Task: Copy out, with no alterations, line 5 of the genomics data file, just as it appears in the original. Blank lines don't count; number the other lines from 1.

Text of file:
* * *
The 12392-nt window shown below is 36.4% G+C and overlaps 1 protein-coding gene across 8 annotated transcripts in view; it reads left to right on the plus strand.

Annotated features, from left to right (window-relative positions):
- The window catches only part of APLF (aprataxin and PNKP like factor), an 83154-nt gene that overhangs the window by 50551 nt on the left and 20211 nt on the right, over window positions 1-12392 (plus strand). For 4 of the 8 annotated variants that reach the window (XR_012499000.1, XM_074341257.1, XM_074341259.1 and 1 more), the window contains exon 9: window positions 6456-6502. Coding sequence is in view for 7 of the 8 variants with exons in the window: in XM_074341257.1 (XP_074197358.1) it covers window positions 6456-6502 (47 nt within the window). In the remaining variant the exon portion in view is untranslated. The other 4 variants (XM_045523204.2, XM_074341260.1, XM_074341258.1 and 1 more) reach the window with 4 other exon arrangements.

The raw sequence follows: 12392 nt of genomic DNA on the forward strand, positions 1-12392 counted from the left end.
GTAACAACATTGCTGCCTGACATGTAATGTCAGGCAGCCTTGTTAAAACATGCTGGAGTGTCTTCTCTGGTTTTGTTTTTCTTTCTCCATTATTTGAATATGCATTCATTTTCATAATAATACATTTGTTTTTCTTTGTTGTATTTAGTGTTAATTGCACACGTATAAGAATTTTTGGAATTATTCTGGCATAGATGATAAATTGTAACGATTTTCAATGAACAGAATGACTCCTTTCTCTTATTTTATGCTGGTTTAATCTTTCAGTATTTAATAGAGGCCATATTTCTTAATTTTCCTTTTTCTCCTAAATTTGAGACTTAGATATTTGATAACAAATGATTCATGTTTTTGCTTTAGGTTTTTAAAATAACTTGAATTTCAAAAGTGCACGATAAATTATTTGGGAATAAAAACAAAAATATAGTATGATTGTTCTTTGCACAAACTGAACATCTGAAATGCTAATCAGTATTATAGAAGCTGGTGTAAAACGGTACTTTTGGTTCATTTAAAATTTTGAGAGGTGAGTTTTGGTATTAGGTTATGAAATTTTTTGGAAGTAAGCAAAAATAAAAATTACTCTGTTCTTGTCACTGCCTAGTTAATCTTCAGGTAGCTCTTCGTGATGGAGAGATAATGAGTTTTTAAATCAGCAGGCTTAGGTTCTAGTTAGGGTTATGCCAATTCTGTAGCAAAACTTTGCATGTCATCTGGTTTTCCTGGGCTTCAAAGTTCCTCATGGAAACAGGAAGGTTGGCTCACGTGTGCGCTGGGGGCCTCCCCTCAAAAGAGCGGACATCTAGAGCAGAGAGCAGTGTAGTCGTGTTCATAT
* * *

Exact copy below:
GTAACAACATTGCTGCCTGACATGTAATGTCAGGCAGCCTTGTTAAAACATGCTGGAGTGTCTTCTCTGGTTTTGTTTTTCTTTCTCCATTATTTGAATATGCATTCATTTTCATAATAATACATTTGTTTTTCTTTGTTGTATTTAGTGTTAATTGCACACGTATAAGAATTTTTGGAATTATTCTGGCATAGATGATAAATTGTAACGATTTTCAATGAACAGAATGACTCCTTTCTCTTATTTTATGCTGGTTTAATCTTTCAGTATTTAATAGAGGCCATATTTCTTAATTTTCCTTTTTCTCCTAAATTTGAGACTTAGATATTTGATAACAAATGATTCATGTTTTTGCTTTAGGTTTTTAAAATAACTTGAATTTCAAAAGTGCACGATAAATTATTTGGGAATAAAAACAAAAATATAGTATGATTGTTCTTTGCACAAACTGAACATCTGAAATGCTAATCAGTATTATAGAAGCTGGTGTAAAACGGTACTTTTGGTTCATTTAAAATTTTGAGAGGTGAGTTTTGGTATTAGGTTATGAAATTTTTTGGAAGTAAGCAAAAATAAAAATTACTCTGTTCTTGTCACTGCCTAGTTAATCTTCAGGTAGCTCTTCGTGATGGAGAGATAATGAGTTTTTAAATCAGCAGGCTTAGGTTCTAGTTAGGGTTATGCCAATTCTGTAGCAAAACTTTGCATGTCATCTGGTTTTCCTGGGCTTCAAAGTTCCTCATGGAAACAGGAAGGTTGGCTCACGTGTGCGCTGGGGGCCTCCCCTCAAAAGAGCGGACATCTAGAGCAGAGAGCAGTGTAGTCGTGTTCATAT